Numeric stimulation model, University of Bordeaux, perfecting various scenarios of climatic control.
Facsimile ‘Lascaux 3’ opened to public, with intention that it could possibly travel to other museums around the world.
2009 International Symposium.

International Symposium ‘Lascaux & Preservation in Underground Settings

26 & 27 FEB 2009 – International Symposium ‘Lascaux & Preservation in Underground Settings’

Symposium international ” Lascaux et la conservation en milieu souterrain ” les 26 et 27 février 2009
http://www.culture.gouv.fr/culture/actualites/communiq/albanel/comsympos.html

Organised by as an initiative of Christine Albanel, Minister of Culture & Commmunication, & under the chairmanship of Jean Clottes, President of Fédération Internationale des Organistaions d’Art Rupestre.
The symposium will promote comparisons between Comité scientifique international de la grotte de Lacsaux (created in 2002) & other research by other teams of multi-disciplines from other parts of the world (Afrique du Sud, Allemagne, Australie, Espagne, Etats-Unis, Italie, Japon, Nouvelle-Zélande, Portugal, République Tchèque). The Minister has promised transparency & free access to real information.

“Que l’opinion internationale s’intresse à Lascaux, oui; qu’elle gère le problème, non. Cette Grotte est sous la responsabilté de l’État français. C’est à lui de l’assumer” – Jean Clotttes, interview in the newspaper ‘Sud-Ouest’, 22 Feb 2009
(” That international public opinion is interested, yes; that it controls the problem, no. This cave is the responsibility of the French state. It’s up to them to assume their responsibility.” – my translation)

Wikipedia says of Jean Clottes : “After being appointed director of prehistoric antiquities for the Midi-Pyrénées in 1971, he began to study prehistoric cave art in order to fulfil the responsibilities of that position.[3] In the following years he led a series of excavations of prehistoric sites in the region. In 1992, he was named General Inspector for Archaeology at the French Ministry of Culture; in 1993 he was appointed Scientific Advisor for prehistoric rock art at the French Ministry of Culture. He formally retired in 1999, but remains an active contributor to the field.” – http://en.wikipedia.org/wiki/Jean_Clottes

Adam says of Jean Clottes : Read his books, they are absolutely wonderful! ‘Un vrai grand homme de la Préhistoire’, he embodies much of the passion, the care & the scientific rigour for the prehistoric heritage of SW France. He was also part of the exploratory team of grotte de Chauvet.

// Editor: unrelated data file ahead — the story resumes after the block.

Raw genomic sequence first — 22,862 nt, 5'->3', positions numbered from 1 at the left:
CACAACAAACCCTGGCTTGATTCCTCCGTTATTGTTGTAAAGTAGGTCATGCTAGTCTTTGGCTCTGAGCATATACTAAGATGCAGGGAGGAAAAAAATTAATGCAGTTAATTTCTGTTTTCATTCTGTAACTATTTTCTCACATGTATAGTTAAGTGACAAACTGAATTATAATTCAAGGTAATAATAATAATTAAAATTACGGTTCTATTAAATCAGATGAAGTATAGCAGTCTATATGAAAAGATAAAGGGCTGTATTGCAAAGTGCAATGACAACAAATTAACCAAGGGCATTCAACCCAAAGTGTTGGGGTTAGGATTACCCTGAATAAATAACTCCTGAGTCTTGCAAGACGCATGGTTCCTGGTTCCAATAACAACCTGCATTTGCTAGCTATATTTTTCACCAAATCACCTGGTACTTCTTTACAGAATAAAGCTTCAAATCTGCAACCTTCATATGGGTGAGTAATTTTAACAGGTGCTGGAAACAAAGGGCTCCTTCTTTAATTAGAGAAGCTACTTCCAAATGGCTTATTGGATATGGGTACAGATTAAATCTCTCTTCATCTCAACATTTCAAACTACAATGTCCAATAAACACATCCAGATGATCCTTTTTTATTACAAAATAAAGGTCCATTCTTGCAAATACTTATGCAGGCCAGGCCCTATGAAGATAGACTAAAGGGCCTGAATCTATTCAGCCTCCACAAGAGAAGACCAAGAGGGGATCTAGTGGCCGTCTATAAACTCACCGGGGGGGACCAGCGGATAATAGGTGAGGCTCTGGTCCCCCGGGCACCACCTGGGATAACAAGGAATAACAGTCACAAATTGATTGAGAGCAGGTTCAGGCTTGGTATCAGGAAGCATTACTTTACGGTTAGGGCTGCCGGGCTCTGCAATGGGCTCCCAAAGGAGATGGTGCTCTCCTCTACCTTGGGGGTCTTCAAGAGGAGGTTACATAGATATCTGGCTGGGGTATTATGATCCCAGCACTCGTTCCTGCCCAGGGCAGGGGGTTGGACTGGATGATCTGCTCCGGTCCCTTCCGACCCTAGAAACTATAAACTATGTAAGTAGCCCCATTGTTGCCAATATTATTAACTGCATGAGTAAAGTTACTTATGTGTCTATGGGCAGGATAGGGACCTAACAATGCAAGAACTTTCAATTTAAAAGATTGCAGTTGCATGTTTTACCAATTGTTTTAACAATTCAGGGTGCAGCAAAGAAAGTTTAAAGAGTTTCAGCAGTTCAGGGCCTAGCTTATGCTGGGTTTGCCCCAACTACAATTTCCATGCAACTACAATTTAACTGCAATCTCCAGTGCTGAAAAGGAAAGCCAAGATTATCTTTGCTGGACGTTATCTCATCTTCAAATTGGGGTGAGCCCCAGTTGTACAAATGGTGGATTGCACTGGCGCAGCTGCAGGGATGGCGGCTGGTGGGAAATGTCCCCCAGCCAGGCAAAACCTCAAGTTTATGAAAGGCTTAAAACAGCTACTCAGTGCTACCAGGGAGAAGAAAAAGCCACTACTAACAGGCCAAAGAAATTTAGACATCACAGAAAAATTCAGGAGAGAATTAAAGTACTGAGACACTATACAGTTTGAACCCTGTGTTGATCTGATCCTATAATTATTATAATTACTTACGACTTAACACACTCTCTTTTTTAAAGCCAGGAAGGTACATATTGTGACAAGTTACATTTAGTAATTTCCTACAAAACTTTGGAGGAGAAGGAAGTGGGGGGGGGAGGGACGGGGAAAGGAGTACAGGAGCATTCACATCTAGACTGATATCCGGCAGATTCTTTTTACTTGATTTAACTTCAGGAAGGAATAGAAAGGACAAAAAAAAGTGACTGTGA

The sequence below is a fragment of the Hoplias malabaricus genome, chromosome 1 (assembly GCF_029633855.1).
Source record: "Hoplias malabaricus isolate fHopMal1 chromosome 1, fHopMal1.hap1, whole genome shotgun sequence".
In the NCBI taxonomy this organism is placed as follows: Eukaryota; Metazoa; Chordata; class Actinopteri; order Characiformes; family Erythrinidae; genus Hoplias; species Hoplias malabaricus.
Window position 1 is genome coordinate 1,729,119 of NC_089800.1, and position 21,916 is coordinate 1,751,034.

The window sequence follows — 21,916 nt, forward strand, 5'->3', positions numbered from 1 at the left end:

John Berger, speaking of the decision to conserve Chauvet intact & unopened to the public.

” So the animals on the walls there are back in the darkness from which they came and in which they have resided for so long.

We have no word for this darkness, this darkness which is very closely connected with light. We have no word for this darkness. It is not night and it is not ignorance.

Maybe from time to time we all cross this darkness. seeing everything that we can distinguish from nothing. Maybe it is the interior from which everything came.”

‘L’Esprit de la Vallée’
Oil.
56 x 76 cm.
© Adam Cope.

 

2 Comments on “International Symposium ‘Lascaux & Preservation in Underground Settings’- The Paintings of Lascaux under Serious Risk

  1.  by  Casey Klahn

    Do I gather that you don’t feel the caves ought to be closed? I wonder how I feel about it – don’t know.

    Your warmly inspired oil painting is a perfect description of how the caves look to me. This is unambiguous, in my opinion.

  2.  by  Adam Cope

    Of course they should be closed!

    what i’m ambivalent about is expressing an opinion about how exactly lascaux should be cared for. I’m not a specialist but it does seem a good ideea to ask all the top specialists of the world,- not just french (though they are very very good).

    the replica Lacsaux 2 is made of fibreglass & i read somewhere that it has recieved over 300 000 visitors since it was opened. The signs of wear & tear are now easily seen… if the hoards of sight seers can wear down fibre-glass imagine what they can do to delicate walls.